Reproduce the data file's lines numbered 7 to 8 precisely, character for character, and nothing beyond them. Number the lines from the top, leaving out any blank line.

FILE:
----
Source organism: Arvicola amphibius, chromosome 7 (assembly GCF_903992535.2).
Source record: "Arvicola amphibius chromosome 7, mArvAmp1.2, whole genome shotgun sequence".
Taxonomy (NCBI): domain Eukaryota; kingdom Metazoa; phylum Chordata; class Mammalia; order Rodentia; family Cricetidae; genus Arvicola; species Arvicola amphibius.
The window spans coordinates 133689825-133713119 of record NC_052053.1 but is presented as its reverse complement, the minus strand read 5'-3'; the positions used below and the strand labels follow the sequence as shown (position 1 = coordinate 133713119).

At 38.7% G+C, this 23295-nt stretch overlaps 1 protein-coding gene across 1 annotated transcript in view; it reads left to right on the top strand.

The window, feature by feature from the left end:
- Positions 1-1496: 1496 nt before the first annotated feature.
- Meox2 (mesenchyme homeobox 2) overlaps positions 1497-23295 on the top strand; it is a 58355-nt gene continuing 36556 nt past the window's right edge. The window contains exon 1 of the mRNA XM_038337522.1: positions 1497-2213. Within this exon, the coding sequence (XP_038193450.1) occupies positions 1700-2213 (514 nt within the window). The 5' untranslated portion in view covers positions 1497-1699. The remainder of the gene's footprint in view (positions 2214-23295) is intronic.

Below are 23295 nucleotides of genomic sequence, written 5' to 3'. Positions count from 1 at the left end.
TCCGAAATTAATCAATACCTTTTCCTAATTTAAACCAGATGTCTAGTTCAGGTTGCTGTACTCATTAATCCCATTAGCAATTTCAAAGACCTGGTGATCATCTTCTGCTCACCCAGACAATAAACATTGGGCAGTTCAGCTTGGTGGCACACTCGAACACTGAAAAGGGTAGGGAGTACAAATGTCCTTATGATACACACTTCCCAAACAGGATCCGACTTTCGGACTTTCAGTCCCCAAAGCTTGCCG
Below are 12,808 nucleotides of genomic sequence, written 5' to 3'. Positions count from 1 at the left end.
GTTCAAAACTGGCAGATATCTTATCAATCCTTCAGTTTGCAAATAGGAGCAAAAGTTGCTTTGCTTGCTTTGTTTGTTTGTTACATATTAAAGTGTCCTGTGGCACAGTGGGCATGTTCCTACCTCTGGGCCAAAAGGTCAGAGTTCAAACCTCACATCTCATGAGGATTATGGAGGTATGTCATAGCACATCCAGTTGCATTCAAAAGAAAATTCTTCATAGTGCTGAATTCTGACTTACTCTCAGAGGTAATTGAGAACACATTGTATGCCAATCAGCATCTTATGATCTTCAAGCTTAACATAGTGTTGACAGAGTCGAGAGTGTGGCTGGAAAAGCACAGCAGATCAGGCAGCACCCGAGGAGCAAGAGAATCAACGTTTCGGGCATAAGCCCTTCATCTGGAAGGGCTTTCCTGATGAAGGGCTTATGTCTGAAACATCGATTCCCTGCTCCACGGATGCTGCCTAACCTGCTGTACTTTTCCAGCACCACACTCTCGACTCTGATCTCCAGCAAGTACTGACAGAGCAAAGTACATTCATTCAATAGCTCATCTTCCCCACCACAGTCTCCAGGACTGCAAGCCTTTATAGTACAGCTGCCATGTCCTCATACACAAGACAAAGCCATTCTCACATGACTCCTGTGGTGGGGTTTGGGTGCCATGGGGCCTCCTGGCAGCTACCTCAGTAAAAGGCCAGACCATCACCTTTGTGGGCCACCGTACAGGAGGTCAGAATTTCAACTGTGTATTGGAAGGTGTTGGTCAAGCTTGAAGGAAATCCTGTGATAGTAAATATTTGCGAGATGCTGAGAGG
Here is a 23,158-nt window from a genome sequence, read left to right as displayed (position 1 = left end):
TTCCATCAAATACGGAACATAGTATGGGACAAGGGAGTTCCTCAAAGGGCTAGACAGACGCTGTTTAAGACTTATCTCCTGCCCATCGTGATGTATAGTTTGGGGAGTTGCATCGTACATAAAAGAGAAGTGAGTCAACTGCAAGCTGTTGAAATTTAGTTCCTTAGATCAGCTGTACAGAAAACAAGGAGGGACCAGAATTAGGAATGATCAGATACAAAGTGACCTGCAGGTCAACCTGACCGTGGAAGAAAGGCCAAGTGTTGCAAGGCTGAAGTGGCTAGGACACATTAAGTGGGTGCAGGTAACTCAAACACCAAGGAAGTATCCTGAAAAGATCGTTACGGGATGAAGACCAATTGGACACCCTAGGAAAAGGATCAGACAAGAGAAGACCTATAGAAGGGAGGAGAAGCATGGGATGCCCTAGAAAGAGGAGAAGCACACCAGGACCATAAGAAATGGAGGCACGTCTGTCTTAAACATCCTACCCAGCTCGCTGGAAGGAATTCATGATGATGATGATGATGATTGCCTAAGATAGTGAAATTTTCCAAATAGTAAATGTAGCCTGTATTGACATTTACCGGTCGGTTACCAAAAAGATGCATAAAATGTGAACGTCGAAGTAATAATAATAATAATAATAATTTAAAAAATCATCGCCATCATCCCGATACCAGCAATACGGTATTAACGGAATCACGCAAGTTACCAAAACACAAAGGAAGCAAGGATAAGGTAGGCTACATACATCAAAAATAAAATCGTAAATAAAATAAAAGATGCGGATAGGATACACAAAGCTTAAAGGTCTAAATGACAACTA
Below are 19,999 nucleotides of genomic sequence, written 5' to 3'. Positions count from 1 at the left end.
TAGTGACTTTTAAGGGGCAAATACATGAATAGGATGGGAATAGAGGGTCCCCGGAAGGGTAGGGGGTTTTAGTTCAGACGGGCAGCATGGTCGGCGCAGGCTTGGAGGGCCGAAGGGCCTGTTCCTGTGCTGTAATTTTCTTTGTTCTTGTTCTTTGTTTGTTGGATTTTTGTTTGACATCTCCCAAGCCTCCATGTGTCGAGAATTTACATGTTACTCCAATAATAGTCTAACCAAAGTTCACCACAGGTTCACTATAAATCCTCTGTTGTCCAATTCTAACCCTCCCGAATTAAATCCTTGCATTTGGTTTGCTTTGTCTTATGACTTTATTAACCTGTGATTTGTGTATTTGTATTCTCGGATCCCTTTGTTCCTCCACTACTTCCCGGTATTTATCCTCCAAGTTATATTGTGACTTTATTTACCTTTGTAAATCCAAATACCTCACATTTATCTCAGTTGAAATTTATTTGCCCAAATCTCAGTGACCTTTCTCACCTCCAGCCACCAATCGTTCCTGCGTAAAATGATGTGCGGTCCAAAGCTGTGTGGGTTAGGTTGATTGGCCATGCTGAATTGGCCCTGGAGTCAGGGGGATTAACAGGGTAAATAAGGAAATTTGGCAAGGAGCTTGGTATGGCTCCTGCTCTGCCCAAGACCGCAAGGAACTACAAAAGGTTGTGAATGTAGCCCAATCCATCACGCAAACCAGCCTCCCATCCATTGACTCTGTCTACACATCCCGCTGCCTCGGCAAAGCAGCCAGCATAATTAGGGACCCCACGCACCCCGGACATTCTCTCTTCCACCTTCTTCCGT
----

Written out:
- Positions 1-1496: 1496 nt before the first annotated feature.
- Meox2 (mesenchyme homeobox 2) overlaps positions 1497-23295 on the top strand; it is a 58355-nt gene continuing 36556 nt past the window's right edge. The window contains exon 1 of the mRNA XM_038337522.1: positions 1497-2213. Within this exon, the coding sequence (XP_038193450.1) occupies positions 1700-2213 (514 nt within the window). The 5' untranslated portion in view covers positions 1497-1699. The remainder of the gene's footprint in view (positions 2214-23295) is intronic.